"People’s Park 38th Anniversary Celebration" People’s Park, Berk; www.peoplespark.org. Sun/22, 12-6pm, free. Celebrate the park with poetry, speakers, music, art and revolution theater, political tables, a Food Not Bombs lunch, clowns, puppets, and activities for children.

LECTURES, DISCUSSIONS, AND WORKSHOPS

"Green Capital: Profit and the Planet?" Club Office, 595 Market; 597-6705. Wed/18, 6:30pm, $8-15. Can sustainable business renew our economy and save the planet? Can activists ethically exploit market systems? Environmental pioneers, from corporate reps to conservationists, will bust the myths and reveal realities of profitable environmental solutions at this panel discussion cosponsored by INFORUM; featuring Peter Liu of the National Resource Bank, author Hunter Lovins (Natural Capitalism), Steven Pinetti of Kimpton Hotels, and Will Rogers of the Trust for Public Land; and moderated by Christie Dames.

"An Inconvenient Truth 2.0 — A Call to Action" California State Bldg, 455 Golden Gate. Thurs/19, 6:30-9pm, $5 suggested donation. An updated version of Al Gore’s PowerPoint presentation will be screened by Sierra Club director Rafael Reyes, then followed by a discussion of the impact of global warming and a progress report on national legislation by House Speaker Nancy Pelosi and Sens. Dianne Feinstein and Barbara Boxer.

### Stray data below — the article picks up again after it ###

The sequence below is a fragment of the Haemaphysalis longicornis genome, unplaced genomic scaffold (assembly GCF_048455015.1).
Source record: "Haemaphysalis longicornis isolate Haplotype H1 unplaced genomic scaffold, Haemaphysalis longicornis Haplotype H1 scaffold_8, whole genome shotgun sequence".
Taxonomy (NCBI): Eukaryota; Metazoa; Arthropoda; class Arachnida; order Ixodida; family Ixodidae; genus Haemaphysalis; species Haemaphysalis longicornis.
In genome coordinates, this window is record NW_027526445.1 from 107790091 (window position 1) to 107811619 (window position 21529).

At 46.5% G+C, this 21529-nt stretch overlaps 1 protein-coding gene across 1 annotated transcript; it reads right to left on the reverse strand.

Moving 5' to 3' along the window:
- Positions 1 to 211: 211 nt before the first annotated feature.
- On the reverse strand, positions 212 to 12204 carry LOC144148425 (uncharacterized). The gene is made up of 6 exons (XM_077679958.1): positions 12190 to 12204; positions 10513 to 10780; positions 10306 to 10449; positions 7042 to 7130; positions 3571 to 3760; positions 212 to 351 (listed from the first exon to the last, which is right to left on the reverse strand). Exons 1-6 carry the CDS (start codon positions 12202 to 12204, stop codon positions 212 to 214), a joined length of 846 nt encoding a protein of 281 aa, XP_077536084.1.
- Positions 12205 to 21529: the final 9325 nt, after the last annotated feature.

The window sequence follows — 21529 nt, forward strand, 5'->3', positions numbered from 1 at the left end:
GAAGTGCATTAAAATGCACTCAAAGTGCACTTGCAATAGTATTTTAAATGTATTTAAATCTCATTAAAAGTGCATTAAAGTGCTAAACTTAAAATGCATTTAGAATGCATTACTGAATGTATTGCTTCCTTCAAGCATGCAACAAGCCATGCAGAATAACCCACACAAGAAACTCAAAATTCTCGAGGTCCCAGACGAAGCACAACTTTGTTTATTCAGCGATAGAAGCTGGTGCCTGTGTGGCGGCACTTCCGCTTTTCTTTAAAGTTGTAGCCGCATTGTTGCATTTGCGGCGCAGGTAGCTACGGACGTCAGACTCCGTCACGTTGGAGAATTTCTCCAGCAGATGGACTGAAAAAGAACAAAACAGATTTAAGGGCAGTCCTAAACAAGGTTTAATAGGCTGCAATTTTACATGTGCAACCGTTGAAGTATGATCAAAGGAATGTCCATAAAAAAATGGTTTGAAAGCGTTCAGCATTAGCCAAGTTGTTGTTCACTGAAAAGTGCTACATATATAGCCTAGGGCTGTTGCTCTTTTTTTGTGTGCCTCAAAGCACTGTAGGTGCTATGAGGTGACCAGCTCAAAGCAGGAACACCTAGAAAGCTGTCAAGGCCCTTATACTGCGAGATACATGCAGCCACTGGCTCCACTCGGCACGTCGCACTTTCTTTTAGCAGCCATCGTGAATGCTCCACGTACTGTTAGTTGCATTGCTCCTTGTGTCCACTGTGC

"The Physics of Toys: Green Gadgets for a Blue Planet" Exploratorium, 3601 Lyon; 561-0399, www.exploratorium.edu. Sat/21,11am-3pm, free with admission. The monthly event focuses on the earth this time around, giving children and adults an opportunity to build pinwheel turbines and other green gadgets. Materials provided.

BAY AREA

"Agroecology in Latin America: Social Movements and the Struggle for a Sustainable Environment" La Peña Cultural Center, 3105 Shattuck, Berk; (510) 847-1262, www.mstbrazil.org. Wed/18, 7:30pm, donations accepted. Get an update on Brazil’s Landless Workers Movement, the alliance between environmental and social justice movements in the Americas, struggles for Food Sovereignty, organized peasant response to global agribusiness, opposition to genetically engineered crops, and more. Featuring guest speaker Eric Holt-Gimernez, executive director of Food First/Institute for Food and Development Policy.

ART, MUSIC, AND PERFORMANCE

"Bio-Mapping" Southern Exposure Gallery, 2901 Mission, SF; (415) 863-2141, www.sf.biomapping.net. Sat/21, 6:30pm, $8-15. Everyone says going green feels good — here’s the chance to prove it. Participate in Christian Nold’s social-art project by strapping into a GPS device and skin censors. Then take a walk or a bike ride while the sensors record your feelings and location. Nold uses the data to make an "Emotion Map" of the city, which you can check out online. (Can’t make Saturday? Nold’s also there Thursdays and Fridays through April 28).

"ReCycle Ryoanji" San Francisco Civic Center Plaza; blog.greenmuseum.org/recycle-ryoanji. Thurs/19, 4-6pm, free. Judith Selby Lang, local students, and visitors to the Asian Art Museum have sewn together thousands of white shopping bags to make their own version of Japan’s most famous and celebrated garden as both an art exhibition and community education project. The 18-foot-by-48-foot scale replica of the raked sand and rock garden can be seen at this reception for the project and on display across from City Hall until Tues/24. (Take that, American Beauty.)